Our mission is to sustainably improve the health and wellbeing of humans and animals, and their environments through new knowledge and its application to the design, development and delivery of responsible innovation and impact.
About our research
Our University Research and Innovation strategy and our Faculty Research and Innovation Strategy 2022-25 (PDF) are underpinned by an understanding of the importance of collaboration and co-creation — with colleagues and with those individuals, groups and organisations beyond our Faculty and University who have an interest in our work, and with those who have an interest in their work. We use these interactions to shape what research we do, as well as how it is conducted, disseminated and used; through such knowledge exchange and stakeholder involvement we will foster innovation for the widest possible benefit. Indeed, it is the varied disciplinary knowledge, personal and professional networks, and life experiences and skills of our research and innovation community that will enable us to achieve our mission.
Our expertise includes the following areas of research.
Chronobiology and sleep
Alleviating disrupted sleep and managing circadian timing for improved health outcomes.
Digital health and data science
Gathering new data insights to advance diagnostics, treatment and care.
Advancing pedagogic research to shape individuals and influencing society for the better.
Healthy ageing and supporting long-term conditions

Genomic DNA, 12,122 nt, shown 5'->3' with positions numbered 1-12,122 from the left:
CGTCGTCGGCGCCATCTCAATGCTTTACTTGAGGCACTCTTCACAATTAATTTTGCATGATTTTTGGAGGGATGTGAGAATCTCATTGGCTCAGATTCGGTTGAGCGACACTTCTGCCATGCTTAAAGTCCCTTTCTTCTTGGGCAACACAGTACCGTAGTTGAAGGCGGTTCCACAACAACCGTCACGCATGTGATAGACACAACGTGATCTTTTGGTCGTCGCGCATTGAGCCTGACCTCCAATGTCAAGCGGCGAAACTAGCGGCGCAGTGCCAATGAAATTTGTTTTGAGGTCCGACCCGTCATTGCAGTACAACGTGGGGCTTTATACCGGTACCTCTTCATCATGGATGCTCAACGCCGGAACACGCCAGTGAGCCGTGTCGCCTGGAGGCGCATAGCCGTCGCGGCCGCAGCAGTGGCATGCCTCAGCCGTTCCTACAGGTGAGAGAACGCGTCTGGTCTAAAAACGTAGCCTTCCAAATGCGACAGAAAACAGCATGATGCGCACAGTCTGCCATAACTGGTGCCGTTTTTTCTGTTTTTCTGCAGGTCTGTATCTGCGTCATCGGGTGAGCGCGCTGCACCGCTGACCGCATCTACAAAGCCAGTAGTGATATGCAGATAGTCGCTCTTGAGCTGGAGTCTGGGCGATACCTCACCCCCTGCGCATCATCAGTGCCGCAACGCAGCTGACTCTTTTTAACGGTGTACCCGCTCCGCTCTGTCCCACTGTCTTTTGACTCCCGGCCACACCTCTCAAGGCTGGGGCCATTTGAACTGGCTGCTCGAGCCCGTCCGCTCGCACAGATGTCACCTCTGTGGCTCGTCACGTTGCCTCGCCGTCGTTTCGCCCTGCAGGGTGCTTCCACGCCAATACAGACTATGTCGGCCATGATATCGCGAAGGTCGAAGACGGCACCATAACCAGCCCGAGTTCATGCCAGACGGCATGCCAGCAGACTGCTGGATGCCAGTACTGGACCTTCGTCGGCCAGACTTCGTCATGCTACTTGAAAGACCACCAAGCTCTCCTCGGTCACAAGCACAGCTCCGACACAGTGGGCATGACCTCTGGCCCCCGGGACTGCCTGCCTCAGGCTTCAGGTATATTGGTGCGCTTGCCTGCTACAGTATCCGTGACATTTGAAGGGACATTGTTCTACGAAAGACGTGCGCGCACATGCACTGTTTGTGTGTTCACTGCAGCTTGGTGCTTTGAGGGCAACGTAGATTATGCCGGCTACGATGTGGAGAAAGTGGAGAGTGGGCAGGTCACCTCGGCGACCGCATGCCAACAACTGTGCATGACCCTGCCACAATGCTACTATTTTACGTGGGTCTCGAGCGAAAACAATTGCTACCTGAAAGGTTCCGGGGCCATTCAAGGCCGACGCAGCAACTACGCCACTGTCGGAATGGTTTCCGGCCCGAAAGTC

Defining mechanisms and markers of age-related disease to improve intervention and care.
Infection and immunity
Understanding microbes, host immunity and preventing the spread of infectious disease.
We are committed to fostering an open research culture. In these case studies, researchers from our Faculty explain how they have used open and transparent practices to carry out and communicate their research, and explore the benefits and challenges of being open.
Find out more about Open Research at Surrey, and download the Open Research Handbook (PDF).
Open research principles for vet students
Dr Simon Archer, Lecturer in Veterinary Clinical Research, describes how open research principles related to research pre-registration have been included in the learning and teaching of clinical research methods at undergraduate level.
Training scientists to use genomics programs
Dr Arnoud van Vliet, Senior Lecturer in Veterinary Microbiology, has been addressing some of the issues scientists encounter when completing genomics data analyses.
Maximising the impact of patient-doctor video observation data
Dr Katriina Whitaker, Reader in Cancer Care, and her team of researchers have been embracing the principles of open research, with a focus on the creation, storage and dissemination of research, as well as its preservation for further impact.
Impact in conversation
Our researchers share their latest discoveries and how they’re having a positive impact on society.
Our 'One Health, One Medicine' approach
Research by school
Our schools all work together to provide interdisciplinary research, innovation and teaching in human and animal health. We generate new knowledge through our research and apply it to the design, development and delivery of societal benefit.